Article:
For Palo Alto, it's the watts that count
City focuses on energy efficiency to save costs, environment
Last week, when Palo Alto utilities officials offered residents $8 dimmable, energy-efficient light bulbs — normally priced at $38 — they had no idea they'd unleash an L.E.D. craze.
Customers snapped up all 2,000 Light Emitting Diode (L.E.D.) bulbs within two days — a level of demand that utility officials are calling "overwhelming" and "unprecedented."
The city's previous rebate efforts for light bulbs typically attracted a few hundred participants over periods of several weeks or months.
To feed the demand, the department has ordered 1,000 more bulbs and expects them to hit local hardware stores in about a month, said Joyce Kinnear, marketing manager at the Utilities Department. The lights are limited to one per customer.
The L.E.D. program is part of the city's growing effort to promote local energy savings as the most direct path to a greener tomorrow.
"We consider energy efficiency to be the cheapest, best resource we have, and we certainly want to invest in acquiring that resource," Jane Ratchye, the Utility Department's assistant director for resource management, said at an April 6 meeting of the City Council Finance Committee.
The full council is planning to adopt a "Ten-Year Energy-Efficiency Plan" on Monday night — a plan that sets a goal of reducing the city's use of electricity by 7.2 percent by 2020 through energy-efficiency programs. The city's Utilities Advisory Commission and the Finance Committee have already unanimously approved the proposal.
The plan targets everything from building materials and old refrigerators to streetlights and data centers.
The council last adopted a long-term energy-efficiency plan in 2007, at which time the council set a goal of saving 3.5 percent by 2016. The city has significantly surpassed its annual goal in every year since then, according to a recent Utilities Department report.
In fiscal year 2009, the city reduced its electricity load by 0.47 percent, far more than the plan's hoped-for 0.28 percent. In fiscal year 2010, the city is projected to save 0.5 percent of its electricity load, far beyond the 0.35 percent called for in the plan.
Palo Alto already offers a wide range of energy-efficiency programs for residents, small businesses and large companies. These include:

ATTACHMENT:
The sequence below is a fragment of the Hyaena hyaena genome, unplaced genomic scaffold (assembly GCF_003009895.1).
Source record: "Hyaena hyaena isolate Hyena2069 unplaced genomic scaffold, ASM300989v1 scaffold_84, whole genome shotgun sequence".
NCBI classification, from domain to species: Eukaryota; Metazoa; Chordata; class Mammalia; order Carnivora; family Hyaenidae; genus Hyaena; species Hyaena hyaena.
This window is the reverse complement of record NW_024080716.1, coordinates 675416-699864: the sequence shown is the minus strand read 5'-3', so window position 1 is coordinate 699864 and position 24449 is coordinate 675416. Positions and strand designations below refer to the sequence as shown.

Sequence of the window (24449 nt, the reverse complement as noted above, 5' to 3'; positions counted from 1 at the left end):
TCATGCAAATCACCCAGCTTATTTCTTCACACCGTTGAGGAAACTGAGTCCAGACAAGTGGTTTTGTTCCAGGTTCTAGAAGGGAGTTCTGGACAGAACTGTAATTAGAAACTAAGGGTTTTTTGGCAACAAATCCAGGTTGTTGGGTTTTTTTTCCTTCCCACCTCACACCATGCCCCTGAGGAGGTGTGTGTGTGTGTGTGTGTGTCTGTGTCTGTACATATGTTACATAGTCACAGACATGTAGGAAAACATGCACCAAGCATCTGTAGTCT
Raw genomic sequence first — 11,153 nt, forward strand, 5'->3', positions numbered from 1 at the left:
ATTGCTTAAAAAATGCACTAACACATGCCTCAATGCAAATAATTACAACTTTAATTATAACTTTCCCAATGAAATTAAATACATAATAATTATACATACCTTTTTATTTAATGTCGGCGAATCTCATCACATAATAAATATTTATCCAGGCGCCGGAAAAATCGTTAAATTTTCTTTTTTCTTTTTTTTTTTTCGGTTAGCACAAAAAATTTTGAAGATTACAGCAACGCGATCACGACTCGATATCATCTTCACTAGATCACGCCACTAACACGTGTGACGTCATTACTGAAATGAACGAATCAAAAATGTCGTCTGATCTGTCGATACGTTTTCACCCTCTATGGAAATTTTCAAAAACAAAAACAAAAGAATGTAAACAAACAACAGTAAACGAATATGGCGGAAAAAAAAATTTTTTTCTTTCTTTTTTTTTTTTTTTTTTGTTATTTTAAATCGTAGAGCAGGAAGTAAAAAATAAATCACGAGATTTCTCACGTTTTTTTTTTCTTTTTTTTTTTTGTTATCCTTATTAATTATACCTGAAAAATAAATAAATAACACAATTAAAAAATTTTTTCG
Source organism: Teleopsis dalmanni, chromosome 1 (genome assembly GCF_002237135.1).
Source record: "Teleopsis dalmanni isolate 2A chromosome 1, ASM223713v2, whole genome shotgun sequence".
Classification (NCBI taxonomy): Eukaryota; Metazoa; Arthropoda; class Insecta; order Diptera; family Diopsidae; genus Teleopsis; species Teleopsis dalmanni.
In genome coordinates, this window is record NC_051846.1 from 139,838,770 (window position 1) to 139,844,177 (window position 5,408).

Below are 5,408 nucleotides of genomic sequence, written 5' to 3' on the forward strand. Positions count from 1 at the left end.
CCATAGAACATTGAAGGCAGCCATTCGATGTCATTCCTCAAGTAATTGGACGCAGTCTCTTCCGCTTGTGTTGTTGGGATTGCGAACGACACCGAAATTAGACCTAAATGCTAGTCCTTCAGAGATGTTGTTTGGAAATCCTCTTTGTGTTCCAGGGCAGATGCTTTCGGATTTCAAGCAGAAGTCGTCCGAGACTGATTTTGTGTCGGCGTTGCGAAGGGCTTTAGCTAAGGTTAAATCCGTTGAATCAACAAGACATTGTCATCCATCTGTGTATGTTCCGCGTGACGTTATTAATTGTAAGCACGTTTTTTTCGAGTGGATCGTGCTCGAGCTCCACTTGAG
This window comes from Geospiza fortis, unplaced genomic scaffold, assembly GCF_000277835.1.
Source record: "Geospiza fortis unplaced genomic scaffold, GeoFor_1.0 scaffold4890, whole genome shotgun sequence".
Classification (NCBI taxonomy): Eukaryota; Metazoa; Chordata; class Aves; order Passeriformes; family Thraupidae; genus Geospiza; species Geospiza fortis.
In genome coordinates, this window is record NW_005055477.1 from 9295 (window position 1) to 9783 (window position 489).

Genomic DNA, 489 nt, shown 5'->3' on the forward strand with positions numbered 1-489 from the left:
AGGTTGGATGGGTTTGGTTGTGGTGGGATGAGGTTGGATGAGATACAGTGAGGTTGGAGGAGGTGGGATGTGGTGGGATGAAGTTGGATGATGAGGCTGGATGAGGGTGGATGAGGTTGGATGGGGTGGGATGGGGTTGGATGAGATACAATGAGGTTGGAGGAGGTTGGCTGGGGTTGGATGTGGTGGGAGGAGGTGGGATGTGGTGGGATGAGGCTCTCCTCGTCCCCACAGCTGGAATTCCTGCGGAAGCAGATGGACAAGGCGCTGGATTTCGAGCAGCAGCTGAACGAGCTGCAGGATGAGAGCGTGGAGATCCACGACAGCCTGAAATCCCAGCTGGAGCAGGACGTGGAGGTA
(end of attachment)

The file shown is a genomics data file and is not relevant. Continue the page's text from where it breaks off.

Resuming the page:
-Rebates totaling 50 percent of the cost of switching to energy-efficient equipment from standard equipment.
-Rebates of up to $900 for builders who exceed the requirements of the city's Green Building ordinance.
-A free in-home energy audit conducted by Acterra, a local nonprofit organization focused on environmental education and conservation.
-A $35 rebate to customers who recycle their old refrigerators.
-Rebates for energy-efficient lighting systems, chillers, boilers and HVAC (heating and air) units.
Refrigerators are far and away the most cost-effective appliances for customers to replace, Kinnear said. Utilities staff estimated that an old refrigerator uses about 1,500 kilowatts per year, while a new energy-efficient refrigerator only uses about 400 kilowatts. A customer who dumps an old fridge for a new, efficient one could cut energy expenditures from about $180 to $48 a year, Ratchye estimated.
While people like getting money back, or paying less, utility companies don't necessarily see benefits when they give away products. Kinnear noted that customers who get free energy-efficient appliances don't always use these items.
"Even if you give away items such as compact fluorescent lights (CFLs), that doesn't necessarily mean that people will install them," Kinnear said. "PG&E has given away millions of CFLs that are now available on eBay or sitting in people's closets.
"If people don't pay for an item, they don't value it as much."